Ask the Doctors
When faced with a diagnosis, there are several questions that may arise, both for the person diagnosed and for their families.

If you have a question you would like answered about Alzheimer’s disease or a related disorder, please email us at
We will do our best to pass it on to a doctor, and post the answer here. 

Dr Chertkow

Director - Bloomfield Centre for Research in Aging, Lady Davis Institute.

Dr. Chertkow is a cognitive neurologist, co-founder and Director of the Jewish General Hospital/McGill Memory Clinic, the largest such clinic in Canada. He currently holds grants from the Canadian Institutes for Health Research to explore the natural history of mild cognitive impairment and the neural substrate of semantic memory. Dr. Chertkow heads the Canadian Consortium on Neurodegeneration in Aging, (CCNA).


Dr. Serge Gauthier

Director - Bloomfield Centre for Research in Aging, Lady Davis Institute.

Dr. Gauthier is Director of the Alzheimer’s Disease Research Unit, McGill Centre for Studies in Aging. He is a Professor in the Departments of Neurology & Neurosurgery, Psychiatry, Medicine; Associate Member School of Physical & Occupational Therapy, Department of Pharmacology and Therapeutics, McGill University. Dr. Gauthier has just been named to the Order of Canada.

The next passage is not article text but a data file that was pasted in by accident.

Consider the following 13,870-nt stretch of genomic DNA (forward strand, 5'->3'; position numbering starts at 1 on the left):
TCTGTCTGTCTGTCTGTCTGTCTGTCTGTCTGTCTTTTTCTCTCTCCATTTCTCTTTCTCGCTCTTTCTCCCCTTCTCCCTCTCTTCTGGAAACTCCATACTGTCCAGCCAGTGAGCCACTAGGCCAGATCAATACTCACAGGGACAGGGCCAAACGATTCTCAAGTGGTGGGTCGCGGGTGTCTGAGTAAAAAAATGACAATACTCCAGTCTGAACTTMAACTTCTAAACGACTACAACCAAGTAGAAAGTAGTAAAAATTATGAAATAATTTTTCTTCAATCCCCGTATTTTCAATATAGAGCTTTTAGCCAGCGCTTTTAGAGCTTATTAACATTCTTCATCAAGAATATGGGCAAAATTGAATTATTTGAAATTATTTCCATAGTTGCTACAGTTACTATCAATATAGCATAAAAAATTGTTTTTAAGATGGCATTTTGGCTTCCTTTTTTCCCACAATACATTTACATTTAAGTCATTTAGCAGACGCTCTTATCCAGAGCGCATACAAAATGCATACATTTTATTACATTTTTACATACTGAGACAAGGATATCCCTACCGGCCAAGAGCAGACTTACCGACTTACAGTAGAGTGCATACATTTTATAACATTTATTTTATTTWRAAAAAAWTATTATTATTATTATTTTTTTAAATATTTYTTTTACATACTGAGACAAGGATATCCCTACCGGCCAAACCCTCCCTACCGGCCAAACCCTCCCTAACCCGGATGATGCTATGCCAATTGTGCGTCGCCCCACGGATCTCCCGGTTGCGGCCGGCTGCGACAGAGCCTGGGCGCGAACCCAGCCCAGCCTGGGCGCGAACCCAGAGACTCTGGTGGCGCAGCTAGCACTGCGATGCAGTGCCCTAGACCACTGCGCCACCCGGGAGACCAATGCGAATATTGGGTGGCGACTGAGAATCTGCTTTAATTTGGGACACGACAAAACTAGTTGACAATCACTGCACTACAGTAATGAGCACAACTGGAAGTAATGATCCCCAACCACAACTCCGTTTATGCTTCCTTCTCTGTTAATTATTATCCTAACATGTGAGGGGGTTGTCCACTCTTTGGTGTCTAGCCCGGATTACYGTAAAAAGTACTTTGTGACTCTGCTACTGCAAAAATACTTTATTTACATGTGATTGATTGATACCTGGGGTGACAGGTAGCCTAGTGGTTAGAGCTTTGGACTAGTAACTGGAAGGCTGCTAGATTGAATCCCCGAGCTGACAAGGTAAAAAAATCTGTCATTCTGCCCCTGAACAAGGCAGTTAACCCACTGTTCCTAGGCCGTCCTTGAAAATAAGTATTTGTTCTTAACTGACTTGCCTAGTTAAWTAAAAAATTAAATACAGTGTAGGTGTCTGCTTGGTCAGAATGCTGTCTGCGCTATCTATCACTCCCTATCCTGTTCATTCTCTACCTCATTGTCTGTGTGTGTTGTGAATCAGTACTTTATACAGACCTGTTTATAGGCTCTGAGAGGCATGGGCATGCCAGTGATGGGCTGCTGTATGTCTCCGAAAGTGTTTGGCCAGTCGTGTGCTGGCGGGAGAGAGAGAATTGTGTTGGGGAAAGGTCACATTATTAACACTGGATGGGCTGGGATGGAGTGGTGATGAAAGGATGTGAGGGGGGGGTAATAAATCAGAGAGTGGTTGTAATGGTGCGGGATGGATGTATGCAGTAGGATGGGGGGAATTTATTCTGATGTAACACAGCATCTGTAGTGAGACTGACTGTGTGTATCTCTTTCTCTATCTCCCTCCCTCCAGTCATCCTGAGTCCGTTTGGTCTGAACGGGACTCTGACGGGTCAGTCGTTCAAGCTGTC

1. How can I tell the difference between depression and AD?
A semi-structure questionnaire such as the one developed by CERAD – (the Consortium to Establish a Registry for Alzheimer’s Disease) works well to find out if cognitive complaints are caused by depression. The problem is that depression and dementia (especially in mild stages) often co-exist. When there’s a doubt, an anti-depressant is usually tried for a few months, then dementia-specific drugs are added.
2. Is AD genetic
There are dominantly-inherited genes causing AD, usually before age 65. There is one common gene (ApoE) that increases the risk between ages 65 to 75. There are multiple weak genes increasing the risk over 75.
3. Are the researchers any closer to finding a cure?
There is currently no cure for AD but there are a lot of symptomatic treatments, both pharmacologic and non-pharmacologic, that help patients and families. There is building evidence that the risks associated with ApoE and weaker genes are compensated for by education and life-style changes (look up the FINGER study in Finland).

Old drugs like Naproxen and Probuchol may reduce progression in persons at high risk , studies are being done at Douglas’ Stop-AD Center. Young patients carrying one of the dominantly-inherited genes for AD will be offered anti-amyloid therapy, done at the McGill Center for studies in Aging. A Canada-wide study on the natural history of AD and related disorders is starting (CCNA Study, led by Dr Howard Chertkow).